Endoscopy-assisted removal of periorbital inclusion cysts in children




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Journal of neurosurgery. Pediatrics, 1933-0707, Vol. 7, No. 2, 2011 p. 161-164

Publicado por

American Association of Neurological Surgeons

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Surgical treatment for periorbital inclusion cysts typically involves a brow, pterional, or partial bicoronal scalp incision for sufficient exposure. The authors have recently employed an endoscopy-assisted technique as an alternative approach intended to minimize the length of the skin incision and avoid scarring in the brow. Children having typical clinical findings of a dermoid cyst located on the hairless forehead were selected to undergo endoscopy-assisted cyst removal. For suspected intradiploic lesions, MR imaging was used to assess osseous involvement. After induction of general anesthesia, a 1–2-cm curvilinear incision was made posterior to the hairline. A 30°-angled endoscope (4 mm) was then used for dissection in the subgaleal compartment. Subgaleal dissection was followed by a circumferential periosteal incision in which the authors used an angled needle-tip unipolar cautery. For lesions within the diploe, a high-speed air drill was used to expose the lesion. Complete removal was accomplished with curettage of either the skull or dural surface. Eight patients (5–33 months of age) underwent outpatient endoscopic resection. Seven cysts were extracranial, and 1 cyst extended through the inner table. In all patients complete excision of the cyst was achieved. There was negligible blood loss, no dural violation, and no postoperative infection. There have been no recurrences at a mean follow-up of 15 months. Endoscopy-assisted resection of inclusion cysts of the scalp and calvaria is a safe and effective surgical approach. The technique results in negligible incisions with less apparent scarring compared with previously described incisions. This limited-access technique does not appear to be associated with a higher incidence of cyst recurrence.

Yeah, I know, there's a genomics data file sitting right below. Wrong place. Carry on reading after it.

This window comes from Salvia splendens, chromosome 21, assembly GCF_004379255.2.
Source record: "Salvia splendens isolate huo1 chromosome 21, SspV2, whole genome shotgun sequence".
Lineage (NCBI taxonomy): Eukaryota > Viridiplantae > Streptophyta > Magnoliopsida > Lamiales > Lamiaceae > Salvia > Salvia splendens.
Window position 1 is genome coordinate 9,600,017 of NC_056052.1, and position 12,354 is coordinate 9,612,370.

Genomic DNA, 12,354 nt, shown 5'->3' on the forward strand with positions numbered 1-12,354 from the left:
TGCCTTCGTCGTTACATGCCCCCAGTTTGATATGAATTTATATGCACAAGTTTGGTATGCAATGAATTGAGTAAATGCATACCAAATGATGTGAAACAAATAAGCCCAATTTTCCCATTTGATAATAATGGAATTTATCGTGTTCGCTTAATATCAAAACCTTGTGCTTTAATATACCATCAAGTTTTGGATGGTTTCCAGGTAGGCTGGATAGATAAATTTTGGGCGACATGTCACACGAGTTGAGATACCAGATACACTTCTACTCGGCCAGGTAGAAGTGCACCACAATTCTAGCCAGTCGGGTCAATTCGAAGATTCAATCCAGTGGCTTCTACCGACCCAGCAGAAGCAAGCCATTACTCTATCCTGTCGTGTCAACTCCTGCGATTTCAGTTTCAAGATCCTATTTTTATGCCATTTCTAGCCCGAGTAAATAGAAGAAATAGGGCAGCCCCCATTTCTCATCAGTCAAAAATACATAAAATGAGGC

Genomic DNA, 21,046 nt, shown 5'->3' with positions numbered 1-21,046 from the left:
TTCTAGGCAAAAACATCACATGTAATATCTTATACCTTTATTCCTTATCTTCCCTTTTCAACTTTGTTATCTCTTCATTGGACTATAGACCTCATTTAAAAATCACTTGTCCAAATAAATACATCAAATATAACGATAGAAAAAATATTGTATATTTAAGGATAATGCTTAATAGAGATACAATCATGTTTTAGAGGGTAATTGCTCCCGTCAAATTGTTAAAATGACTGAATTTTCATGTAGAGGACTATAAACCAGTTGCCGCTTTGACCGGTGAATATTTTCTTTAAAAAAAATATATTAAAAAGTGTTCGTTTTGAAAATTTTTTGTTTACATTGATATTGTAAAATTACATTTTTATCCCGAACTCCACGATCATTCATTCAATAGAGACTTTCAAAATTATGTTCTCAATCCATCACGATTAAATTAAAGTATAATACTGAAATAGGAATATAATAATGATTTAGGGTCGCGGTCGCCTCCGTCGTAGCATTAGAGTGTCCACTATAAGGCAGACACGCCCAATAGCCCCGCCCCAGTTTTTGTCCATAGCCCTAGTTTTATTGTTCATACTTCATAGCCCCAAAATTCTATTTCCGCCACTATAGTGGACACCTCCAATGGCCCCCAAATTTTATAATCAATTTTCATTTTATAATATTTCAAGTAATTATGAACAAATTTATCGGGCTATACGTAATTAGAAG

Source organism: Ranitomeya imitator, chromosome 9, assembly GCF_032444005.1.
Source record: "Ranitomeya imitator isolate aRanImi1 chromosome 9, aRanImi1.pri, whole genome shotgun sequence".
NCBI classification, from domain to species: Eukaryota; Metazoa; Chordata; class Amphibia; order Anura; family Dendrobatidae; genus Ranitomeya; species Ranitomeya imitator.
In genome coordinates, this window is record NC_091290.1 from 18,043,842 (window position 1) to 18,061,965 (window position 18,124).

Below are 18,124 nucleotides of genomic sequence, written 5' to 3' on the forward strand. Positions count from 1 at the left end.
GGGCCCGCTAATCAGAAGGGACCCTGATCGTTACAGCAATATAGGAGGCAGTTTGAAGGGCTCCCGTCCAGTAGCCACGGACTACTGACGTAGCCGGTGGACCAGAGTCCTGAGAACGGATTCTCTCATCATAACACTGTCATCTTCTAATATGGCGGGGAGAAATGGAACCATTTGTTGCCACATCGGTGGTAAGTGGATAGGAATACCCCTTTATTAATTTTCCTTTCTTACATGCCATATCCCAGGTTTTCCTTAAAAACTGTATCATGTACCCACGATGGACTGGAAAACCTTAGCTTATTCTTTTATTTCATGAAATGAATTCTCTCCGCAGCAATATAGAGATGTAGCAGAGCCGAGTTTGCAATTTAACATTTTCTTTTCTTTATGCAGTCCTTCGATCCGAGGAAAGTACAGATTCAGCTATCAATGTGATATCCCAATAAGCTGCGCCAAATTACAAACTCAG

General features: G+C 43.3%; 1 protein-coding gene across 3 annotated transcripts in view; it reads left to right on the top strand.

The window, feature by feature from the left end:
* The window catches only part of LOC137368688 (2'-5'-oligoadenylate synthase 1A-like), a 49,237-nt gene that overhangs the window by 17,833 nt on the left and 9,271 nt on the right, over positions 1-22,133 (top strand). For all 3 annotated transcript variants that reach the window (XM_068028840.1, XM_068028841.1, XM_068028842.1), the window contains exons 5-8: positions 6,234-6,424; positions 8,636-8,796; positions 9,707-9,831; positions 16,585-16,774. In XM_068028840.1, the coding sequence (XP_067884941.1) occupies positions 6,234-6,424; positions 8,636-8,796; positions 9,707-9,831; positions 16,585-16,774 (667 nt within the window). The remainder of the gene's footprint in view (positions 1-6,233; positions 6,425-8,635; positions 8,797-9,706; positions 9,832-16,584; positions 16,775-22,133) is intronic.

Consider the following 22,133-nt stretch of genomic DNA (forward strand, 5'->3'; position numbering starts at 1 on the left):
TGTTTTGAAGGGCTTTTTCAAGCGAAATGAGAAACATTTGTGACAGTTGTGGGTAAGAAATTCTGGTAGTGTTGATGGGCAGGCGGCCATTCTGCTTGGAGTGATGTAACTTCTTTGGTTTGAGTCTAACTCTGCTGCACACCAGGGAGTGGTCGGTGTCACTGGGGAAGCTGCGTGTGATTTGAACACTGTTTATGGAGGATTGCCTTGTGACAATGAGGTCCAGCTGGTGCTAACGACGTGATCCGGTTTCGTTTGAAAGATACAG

Palabras clave


Endoscopic surgery, Scalp tumor, Dermoid cyst, Periorbital inclusion cyst